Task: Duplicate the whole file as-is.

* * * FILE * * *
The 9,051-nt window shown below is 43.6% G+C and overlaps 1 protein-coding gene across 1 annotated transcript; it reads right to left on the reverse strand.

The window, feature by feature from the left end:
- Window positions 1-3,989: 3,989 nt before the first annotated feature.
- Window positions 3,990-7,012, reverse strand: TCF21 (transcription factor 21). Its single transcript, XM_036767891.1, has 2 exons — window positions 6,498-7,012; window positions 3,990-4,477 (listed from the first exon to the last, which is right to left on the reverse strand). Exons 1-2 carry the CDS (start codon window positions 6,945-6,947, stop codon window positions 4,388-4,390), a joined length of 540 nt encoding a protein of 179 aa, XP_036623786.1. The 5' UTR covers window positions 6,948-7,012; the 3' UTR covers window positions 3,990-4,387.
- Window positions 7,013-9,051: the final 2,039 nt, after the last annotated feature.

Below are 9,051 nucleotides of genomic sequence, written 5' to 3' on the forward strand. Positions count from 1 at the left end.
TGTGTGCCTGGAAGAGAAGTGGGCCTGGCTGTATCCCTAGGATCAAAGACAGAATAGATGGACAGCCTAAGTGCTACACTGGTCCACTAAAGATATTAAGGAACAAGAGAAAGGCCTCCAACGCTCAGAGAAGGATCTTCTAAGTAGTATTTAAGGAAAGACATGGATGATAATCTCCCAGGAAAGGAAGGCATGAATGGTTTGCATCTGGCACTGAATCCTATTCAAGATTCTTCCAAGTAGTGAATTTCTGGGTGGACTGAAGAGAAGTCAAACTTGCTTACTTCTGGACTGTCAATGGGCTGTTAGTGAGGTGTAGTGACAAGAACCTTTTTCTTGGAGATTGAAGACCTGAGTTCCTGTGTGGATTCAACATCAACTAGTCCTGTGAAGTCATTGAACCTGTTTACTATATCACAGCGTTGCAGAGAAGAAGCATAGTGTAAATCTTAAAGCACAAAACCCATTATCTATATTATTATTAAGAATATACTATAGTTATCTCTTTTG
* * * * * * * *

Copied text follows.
The 9,051-nt window shown below is 43.6% G+C and overlaps 1 protein-coding gene across 1 annotated transcript; it reads right to left on the reverse strand.

The window, feature by feature from the left end:
- Window positions 1-3,989: 3,989 nt before the first annotated feature.
- Window positions 3,990-7,012, reverse strand: TCF21 (transcription factor 21). Its single transcript, XM_036767891.1, has 2 exons — window positions 6,498-7,012; window positions 3,990-4,477 (listed from the first exon to the last, which is right to left on the reverse strand). Exons 1-2 carry the CDS (start codon window positions 6,945-6,947, stop codon window positions 4,388-4,390), a joined length of 540 nt encoding a protein of 179 aa, XP_036623786.1. The 5' UTR covers window positions 6,948-7,012; the 3' UTR covers window positions 3,990-4,387.
- Window positions 7,013-9,051: the final 2,039 nt, after the last annotated feature.

Below are 9,051 nucleotides of genomic sequence, written 5' to 3' on the forward strand. Positions count from 1 at the left end.
TGTGTGCCTGGAAGAGAAGTGGGCCTGGCTGTATCCCTAGGATCAAAGACAGAATAGATGGACAGCCTAAGTGCTACACTGGTCCACTAAAGATATTAAGGAACAAGAGAAAGGCCTCCAACGCTCAGAGAAGGATCTTCTAAGTAGTATTTAAGGAAAGACATGGATGATAATCTCCCAGGAAAGGAAGGCATGAATGGTTTGCATCTGGCACTGAATCCTATTCAAGATTCTTCCAAGTAGTGAATTTCTGGGTGGACTGAAGAGAAGTCAAACTTGCTTACTTCTGGACTGTCAATGGGCTGTTAGTGAGGTGTAGTGACAAGAACCTTTTTCTTGGAGATTGAAGACCTGAGTTCCTGTGTGGATTCAACATCAACTAGTCCTGTGAAGTCATTGAACCTGTTTACTATATCACAGCGTTGCAGAGAAGAAGCATAGTGTAAATCTTAAAGCACAAAACCCATTATCTATATTATTATTAAGAATATACTATAGTTATCTCTTTTG